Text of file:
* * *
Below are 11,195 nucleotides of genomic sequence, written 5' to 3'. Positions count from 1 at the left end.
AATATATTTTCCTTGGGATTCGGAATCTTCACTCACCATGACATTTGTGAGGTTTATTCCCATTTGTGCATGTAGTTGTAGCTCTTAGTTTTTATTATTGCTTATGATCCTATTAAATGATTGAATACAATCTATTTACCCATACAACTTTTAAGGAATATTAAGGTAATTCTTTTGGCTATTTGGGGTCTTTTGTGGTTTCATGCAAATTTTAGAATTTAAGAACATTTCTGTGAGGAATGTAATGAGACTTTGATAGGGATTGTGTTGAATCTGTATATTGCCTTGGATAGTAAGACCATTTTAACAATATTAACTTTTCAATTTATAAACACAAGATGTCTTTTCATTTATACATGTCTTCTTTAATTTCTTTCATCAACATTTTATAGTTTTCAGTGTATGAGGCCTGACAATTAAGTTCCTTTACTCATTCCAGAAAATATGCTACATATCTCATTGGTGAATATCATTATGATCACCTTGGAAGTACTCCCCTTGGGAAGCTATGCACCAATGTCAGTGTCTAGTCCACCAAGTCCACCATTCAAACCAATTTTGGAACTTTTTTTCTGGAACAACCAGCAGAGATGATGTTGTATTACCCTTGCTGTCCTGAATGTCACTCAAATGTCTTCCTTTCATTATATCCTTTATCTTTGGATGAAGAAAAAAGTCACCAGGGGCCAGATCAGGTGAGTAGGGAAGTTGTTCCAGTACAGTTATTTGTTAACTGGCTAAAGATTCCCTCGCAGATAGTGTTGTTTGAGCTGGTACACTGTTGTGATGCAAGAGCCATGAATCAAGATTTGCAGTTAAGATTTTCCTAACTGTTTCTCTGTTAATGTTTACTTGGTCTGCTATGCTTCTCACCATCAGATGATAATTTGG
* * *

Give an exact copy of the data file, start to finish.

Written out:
Below are 11,195 nucleotides of genomic sequence, written 5' to 3'. Positions count from 1 at the left end.
AATATATTTTCCTTGGGATTCGGAATCTTCACTCACCATGACATTTGTGAGGTTTATTCCCATTTGTGCATGTAGTTGTAGCTCTTAGTTTTTATTATTGCTTATGATCCTATTAAATGATTGAATACAATCTATTTACCCATACAACTTTTAAGGAATATTAAGGTAATTCTTTTGGCTATTTGGGGTCTTTTGTGGTTTCATGCAAATTTTAGAATTTAAGAACATTTCTGTGAGGAATGTAATGAGACTTTGATAGGGATTGTGTTGAATCTGTATATTGCCTTGGATAGTAAGACCATTTTAACAATATTAACTTTTCAATTTATAAACACAAGATGTCTTTTCATTTATACATGTCTTCTTTAATTTCTTTCATCAACATTTTATAGTTTTCAGTGTATGAGGCCTGACAATTAAGTTCCTTTACTCATTCCAGAAAATATGCTACATATCTCATTGGTGAATATCATTATGATCACCTTGGAAGTACTCCCCTTGGGAAGCTATGCACCAATGTCAGTGTCTAGTCCACCAAGTCCACCATTCAAACCAATTTTGGAACTTTTTTTCTGGAACAACCAGCAGAGATGATGTTGTATTACCCTTGCTGTCCTGAATGTCACTCAAATGTCTTCCTTTCATTATATCCTTTATCTTTGGATGAAGAAAAAAGTCACCAGGGGCCAGATCAGGTGAGTAGGGAAGTTGTTCCAGTACAGTTATTTGTTAACTGGCTAAAGATTCCCTCGCAGATAGTGTTGTTTGAGCTGGTACACTGTTGTGATGCAAGAGCCATGAATCAAGATTTGCAGTTAAGATTTTCCTAACTGTTTCTCTGTTAATGTTTACTTGGTCTGCTATGCTTCTCACCATCAGATGATAATTTGG